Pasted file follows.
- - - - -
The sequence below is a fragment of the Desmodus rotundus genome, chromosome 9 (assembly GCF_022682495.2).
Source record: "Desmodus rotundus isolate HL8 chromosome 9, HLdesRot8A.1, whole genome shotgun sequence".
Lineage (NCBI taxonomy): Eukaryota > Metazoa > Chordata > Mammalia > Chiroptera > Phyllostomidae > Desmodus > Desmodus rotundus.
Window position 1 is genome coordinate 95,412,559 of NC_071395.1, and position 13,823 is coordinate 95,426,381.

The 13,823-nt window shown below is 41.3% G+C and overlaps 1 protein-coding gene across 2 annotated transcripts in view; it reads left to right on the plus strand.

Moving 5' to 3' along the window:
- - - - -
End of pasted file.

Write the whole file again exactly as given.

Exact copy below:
The sequence below is a fragment of the Desmodus rotundus genome, chromosome 9 (assembly GCF_022682495.2).
Source record: "Desmodus rotundus isolate HL8 chromosome 9, HLdesRot8A.1, whole genome shotgun sequence".
Lineage (NCBI taxonomy): Eukaryota > Metazoa > Chordata > Mammalia > Chiroptera > Phyllostomidae > Desmodus > Desmodus rotundus.
Window position 1 is genome coordinate 95,412,559 of NC_071395.1, and position 13,823 is coordinate 95,426,381.

The 13,823-nt window shown below is 41.3% G+C and overlaps 1 protein-coding gene across 2 annotated transcripts in view; it reads left to right on the plus strand.

Moving 5' to 3' along the window: